Over the past few years the need for law firms to enhance processes and become more efficient in big law has become increasingly important.

There have been, and continue to be, big changes in the use of technology to improve the practice.  Firms are investing in AI, expert systems, sophisticated search to deal with big data (ROSS and RAVN as examples) and more. Mobile devices and the supporting technology have  made Attorneys more efficient. This trend will continue and accelerate.

There is strong evidence that investments in technology will be a critical success factor for law firms.  As discussed in the, 2018 Report on the State of the Legal Market by The Center for the Study of the Legal Profession at the Georgetown University Law Center and Thomson Reuters Legal Executive Institute and Peer Monitor® – “Over the last few years, there has been mounting evidence that law firms proactively address the needs of their clients – e.g., by implementing alternative staffing strategies, pursuing flexible pricing models, adopting work process changes, making better use of innovative technologies, and the like – can achieve significant success. In a very interesting and informative study released by Thomson Reuters Legal Executive Institute in November 2017, and based on Peer Monitor® data, the performance of firms across the market during 2014, 2015, and 2016 was analyzed based on their compound annual growth in revenue per lawyer and total profit (net income before distributions to equity partners), as well as their average change in profit margin over the three-year period.41 The relative performance of each firm in each of these categories was placed into a weighted matrix that resulted in a single composite score. Those firms that fell into the top quartile in composite scores were designated as “dynamic firms” and those that fell into the bottom quartile as “static firms.” The study then examined the characteristics of firms in each of these quartiles to determine what might have driven their relative financial success.”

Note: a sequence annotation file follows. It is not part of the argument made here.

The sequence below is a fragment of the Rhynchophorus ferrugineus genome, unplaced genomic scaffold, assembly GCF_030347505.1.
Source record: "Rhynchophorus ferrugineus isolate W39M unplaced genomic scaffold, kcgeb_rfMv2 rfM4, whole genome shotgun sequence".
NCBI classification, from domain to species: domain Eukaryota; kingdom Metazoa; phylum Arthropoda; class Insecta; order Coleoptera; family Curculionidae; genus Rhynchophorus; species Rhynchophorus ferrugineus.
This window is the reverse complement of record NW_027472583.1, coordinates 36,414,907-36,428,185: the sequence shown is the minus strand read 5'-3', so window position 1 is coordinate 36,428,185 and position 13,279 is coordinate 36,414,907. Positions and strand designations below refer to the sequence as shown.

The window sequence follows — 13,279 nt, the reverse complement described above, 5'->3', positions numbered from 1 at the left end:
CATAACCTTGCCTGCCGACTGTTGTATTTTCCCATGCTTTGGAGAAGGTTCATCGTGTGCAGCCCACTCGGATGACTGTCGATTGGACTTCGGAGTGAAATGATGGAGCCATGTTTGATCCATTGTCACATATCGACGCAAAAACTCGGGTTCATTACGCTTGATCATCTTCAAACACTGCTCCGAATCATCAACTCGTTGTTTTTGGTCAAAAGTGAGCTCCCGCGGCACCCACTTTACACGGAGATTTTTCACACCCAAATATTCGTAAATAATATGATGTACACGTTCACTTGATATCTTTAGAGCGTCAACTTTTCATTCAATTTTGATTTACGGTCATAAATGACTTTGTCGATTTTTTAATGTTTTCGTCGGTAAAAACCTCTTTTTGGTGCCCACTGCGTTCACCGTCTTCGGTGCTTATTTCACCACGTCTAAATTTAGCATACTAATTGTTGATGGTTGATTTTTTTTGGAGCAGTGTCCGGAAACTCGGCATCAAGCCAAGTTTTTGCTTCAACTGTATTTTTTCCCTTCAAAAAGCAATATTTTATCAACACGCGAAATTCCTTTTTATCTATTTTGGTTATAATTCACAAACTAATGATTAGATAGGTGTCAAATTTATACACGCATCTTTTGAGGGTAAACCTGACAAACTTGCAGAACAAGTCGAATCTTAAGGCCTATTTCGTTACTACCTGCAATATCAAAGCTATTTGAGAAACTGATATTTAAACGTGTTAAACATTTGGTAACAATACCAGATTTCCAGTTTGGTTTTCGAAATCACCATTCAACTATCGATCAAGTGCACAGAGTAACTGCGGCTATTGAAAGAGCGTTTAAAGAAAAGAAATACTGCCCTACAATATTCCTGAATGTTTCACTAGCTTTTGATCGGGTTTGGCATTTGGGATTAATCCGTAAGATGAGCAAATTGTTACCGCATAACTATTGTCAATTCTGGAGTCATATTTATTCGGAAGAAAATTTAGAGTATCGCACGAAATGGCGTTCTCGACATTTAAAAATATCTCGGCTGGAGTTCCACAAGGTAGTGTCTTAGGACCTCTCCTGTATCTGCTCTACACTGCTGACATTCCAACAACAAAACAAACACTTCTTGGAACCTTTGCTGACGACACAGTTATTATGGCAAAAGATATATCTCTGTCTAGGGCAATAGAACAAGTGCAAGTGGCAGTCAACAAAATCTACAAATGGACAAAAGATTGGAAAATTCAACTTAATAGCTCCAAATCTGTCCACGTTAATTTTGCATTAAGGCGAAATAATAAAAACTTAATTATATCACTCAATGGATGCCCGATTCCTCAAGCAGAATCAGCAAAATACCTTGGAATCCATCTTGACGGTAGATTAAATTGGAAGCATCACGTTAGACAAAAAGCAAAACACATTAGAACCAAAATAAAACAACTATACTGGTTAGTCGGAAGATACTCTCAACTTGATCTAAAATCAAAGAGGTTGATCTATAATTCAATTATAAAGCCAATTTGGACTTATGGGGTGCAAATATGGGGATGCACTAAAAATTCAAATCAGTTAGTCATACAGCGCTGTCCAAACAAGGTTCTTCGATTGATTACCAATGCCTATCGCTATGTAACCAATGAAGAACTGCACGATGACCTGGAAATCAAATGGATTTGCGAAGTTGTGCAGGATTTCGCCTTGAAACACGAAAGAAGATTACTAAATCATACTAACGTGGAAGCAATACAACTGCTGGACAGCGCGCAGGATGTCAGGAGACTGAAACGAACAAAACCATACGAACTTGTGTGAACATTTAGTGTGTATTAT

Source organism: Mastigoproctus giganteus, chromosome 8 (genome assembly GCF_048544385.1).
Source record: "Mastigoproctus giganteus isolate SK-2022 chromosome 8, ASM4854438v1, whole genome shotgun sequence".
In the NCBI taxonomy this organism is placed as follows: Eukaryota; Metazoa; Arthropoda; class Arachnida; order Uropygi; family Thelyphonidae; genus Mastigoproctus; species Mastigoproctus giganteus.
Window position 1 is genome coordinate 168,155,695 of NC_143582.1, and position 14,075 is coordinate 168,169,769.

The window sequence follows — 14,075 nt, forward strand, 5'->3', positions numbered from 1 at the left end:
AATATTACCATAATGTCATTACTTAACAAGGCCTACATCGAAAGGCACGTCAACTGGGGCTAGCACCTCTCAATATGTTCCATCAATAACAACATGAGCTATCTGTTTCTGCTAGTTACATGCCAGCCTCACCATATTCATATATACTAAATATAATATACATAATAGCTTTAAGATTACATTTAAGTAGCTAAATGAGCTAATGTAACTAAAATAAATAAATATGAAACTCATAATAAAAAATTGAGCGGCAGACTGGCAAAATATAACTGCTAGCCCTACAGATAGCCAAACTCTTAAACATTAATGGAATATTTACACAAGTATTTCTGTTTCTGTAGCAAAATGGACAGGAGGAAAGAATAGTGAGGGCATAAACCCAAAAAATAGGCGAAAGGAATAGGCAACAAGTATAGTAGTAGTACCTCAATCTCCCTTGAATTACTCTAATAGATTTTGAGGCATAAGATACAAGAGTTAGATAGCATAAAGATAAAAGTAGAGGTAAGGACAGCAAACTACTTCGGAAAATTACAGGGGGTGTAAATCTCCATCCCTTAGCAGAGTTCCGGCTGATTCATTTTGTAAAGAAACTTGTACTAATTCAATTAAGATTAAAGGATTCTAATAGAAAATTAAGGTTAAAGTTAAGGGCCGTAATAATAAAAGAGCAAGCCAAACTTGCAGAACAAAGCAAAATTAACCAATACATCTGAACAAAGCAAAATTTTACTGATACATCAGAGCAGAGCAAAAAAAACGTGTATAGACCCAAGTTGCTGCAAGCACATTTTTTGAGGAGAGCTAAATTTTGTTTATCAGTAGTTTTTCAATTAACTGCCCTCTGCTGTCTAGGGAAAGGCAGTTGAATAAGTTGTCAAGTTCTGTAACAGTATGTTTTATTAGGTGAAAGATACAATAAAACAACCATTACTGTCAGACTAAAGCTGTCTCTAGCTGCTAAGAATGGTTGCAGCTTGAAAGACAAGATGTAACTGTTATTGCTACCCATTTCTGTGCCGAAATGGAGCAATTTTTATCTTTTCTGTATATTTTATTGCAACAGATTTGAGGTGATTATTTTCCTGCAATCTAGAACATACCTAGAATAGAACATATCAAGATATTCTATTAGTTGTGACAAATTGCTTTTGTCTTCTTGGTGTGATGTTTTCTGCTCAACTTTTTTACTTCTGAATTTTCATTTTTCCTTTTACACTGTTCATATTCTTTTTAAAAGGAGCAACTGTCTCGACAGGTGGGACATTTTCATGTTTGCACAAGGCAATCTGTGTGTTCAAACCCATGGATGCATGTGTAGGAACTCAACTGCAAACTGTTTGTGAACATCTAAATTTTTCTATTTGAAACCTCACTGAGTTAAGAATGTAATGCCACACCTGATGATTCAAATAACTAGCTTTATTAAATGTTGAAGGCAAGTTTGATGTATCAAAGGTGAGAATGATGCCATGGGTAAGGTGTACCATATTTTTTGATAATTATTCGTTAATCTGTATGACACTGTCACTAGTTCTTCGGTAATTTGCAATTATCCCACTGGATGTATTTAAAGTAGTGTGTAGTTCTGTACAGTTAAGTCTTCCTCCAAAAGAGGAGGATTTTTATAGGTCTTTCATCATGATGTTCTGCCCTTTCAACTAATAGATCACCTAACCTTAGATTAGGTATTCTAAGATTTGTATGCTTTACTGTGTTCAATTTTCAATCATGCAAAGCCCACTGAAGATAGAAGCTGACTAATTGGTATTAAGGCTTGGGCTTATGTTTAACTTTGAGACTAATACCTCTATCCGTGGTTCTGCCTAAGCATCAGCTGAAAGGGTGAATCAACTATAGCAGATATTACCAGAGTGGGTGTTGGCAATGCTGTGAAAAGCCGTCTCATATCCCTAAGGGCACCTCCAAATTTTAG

The one factor that differentiated between the two groups of firms may be counter-intuitive. Dynamic firms increased their indirect (or overhead) expenses in almost every category in the rolling 12-month period ending in December 2016, while static firms cut their expenses in many areas. There were two areas in particular in which the groups diverged by fairly wide margins:

  • Marketing and business development expenses – dynamic firms increased by 4.6 percent compared to a 1.8 percent increase by static firms
  • Investments in technology – dynamic firms grew by 3.2 percent while static firms added only 1.2 percent, all on a per-lawyer basis.

Dynamic firms said their technology investments were focused on improving workflow efficiency, as well as enhancing their ability to assess profitability and better analyze data.

What Should Firms Do?

There are challenges to law firms in making the right technology investments, achieving strong user adoption and implementing for success. These challenges can be addressed by looking at investments in technology as a key factor in gaining a competitive advantage.  Process improvement and efficiency gains can be obtained in any practice area with appropriate investments in technology.  Firms should engage in a strategic assessment of where process improvement should be made, what is important and available to them, develop a plan and implement the enhancements.  Firms that are not looking at this process will find themselves at a competitive disadvantage.